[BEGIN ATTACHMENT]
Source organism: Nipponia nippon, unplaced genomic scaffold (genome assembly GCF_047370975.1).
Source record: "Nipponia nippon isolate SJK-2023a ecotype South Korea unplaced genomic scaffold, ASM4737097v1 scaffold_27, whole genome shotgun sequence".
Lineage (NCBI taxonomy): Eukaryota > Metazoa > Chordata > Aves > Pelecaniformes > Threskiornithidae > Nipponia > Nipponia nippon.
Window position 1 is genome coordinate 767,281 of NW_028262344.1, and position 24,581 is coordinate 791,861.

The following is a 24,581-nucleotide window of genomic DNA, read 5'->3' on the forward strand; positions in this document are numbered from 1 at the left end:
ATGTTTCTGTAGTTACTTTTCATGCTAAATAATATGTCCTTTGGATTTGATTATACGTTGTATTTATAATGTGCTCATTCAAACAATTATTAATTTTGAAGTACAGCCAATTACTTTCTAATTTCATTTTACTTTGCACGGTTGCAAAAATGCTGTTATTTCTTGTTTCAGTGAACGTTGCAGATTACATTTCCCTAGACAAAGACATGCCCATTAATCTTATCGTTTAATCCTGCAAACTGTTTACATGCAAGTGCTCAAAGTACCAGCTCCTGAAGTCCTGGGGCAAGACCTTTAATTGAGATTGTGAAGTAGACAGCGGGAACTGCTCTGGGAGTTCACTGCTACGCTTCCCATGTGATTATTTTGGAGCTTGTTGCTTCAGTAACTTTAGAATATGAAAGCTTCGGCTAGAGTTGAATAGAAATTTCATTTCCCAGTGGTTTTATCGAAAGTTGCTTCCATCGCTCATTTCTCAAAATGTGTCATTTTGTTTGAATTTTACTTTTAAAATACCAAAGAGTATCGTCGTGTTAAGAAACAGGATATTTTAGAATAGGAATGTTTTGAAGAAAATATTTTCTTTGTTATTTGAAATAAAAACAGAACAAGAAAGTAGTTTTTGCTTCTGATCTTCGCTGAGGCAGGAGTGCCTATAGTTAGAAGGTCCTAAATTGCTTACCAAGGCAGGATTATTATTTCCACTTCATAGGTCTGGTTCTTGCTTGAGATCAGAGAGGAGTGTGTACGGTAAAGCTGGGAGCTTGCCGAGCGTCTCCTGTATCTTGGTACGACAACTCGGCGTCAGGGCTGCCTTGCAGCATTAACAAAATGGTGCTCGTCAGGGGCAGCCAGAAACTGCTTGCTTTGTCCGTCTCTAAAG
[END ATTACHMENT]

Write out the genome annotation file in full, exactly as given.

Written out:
Source organism: Nipponia nippon, unplaced genomic scaffold (genome assembly GCF_047370975.1).
Source record: "Nipponia nippon isolate SJK-2023a ecotype South Korea unplaced genomic scaffold, ASM4737097v1 scaffold_27, whole genome shotgun sequence".
Lineage (NCBI taxonomy): Eukaryota > Metazoa > Chordata > Aves > Pelecaniformes > Threskiornithidae > Nipponia > Nipponia nippon.
Window position 1 is genome coordinate 767,281 of NW_028262344.1, and position 24,581 is coordinate 791,861.

The following is a 24,581-nucleotide window of genomic DNA, read 5'->3' on the forward strand; positions in this document are numbered from 1 at the left end:
ATGTTTCTGTAGTTACTTTTCATGCTAAATAATATGTCCTTTGGATTTGATTATACGTTGTATTTATAATGTGCTCATTCAAACAATTATTAATTTTGAAGTACAGCCAATTACTTTCTAATTTCATTTTACTTTGCACGGTTGCAAAAATGCTGTTATTTCTTGTTTCAGTGAACGTTGCAGATTACATTTCCCTAGACAAAGACATGCCCATTAATCTTATCGTTTAATCCTGCAAACTGTTTACATGCAAGTGCTCAAAGTACCAGCTCCTGAAGTCCTGGGGCAAGACCTTTAATTGAGATTGTGAAGTAGACAGCGGGAACTGCTCTGGGAGTTCACTGCTACGCTTCCCATGTGATTATTTTGGAGCTTGTTGCTTCAGTAACTTTAGAATATGAAAGCTTCGGCTAGAGTTGAATAGAAATTTCATTTCCCAGTGGTTTTATCGAAAGTTGCTTCCATCGCTCATTTCTCAAAATGTGTCATTTTGTTTGAATTTTACTTTTAAAATACCAAAGAGTATCGTCGTGTTAAGAAACAGGATATTTTAGAATAGGAATGTTTTGAAGAAAATATTTTCTTTGTTATTTGAAATAAAAACAGAACAAGAAAGTAGTTTTTGCTTCTGATCTTCGCTGAGGCAGGAGTGCCTATAGTTAGAAGGTCCTAAATTGCTTACCAAGGCAGGATTATTATTTCCACTTCATAGGTCTGGTTCTTGCTTGAGATCAGAGAGGAGTGTGTACGGTAAAGCTGGGAGCTTGCCGAGCGTCTCCTGTATCTTGGTACGACAACTCGGCGTCAGGGCTGCCTTGCAGCATTAACAAAATGGTGCTCGTCAGGGGCAGCCAGAAACTGCTTGCTTTGTCCGTCTCTAAAG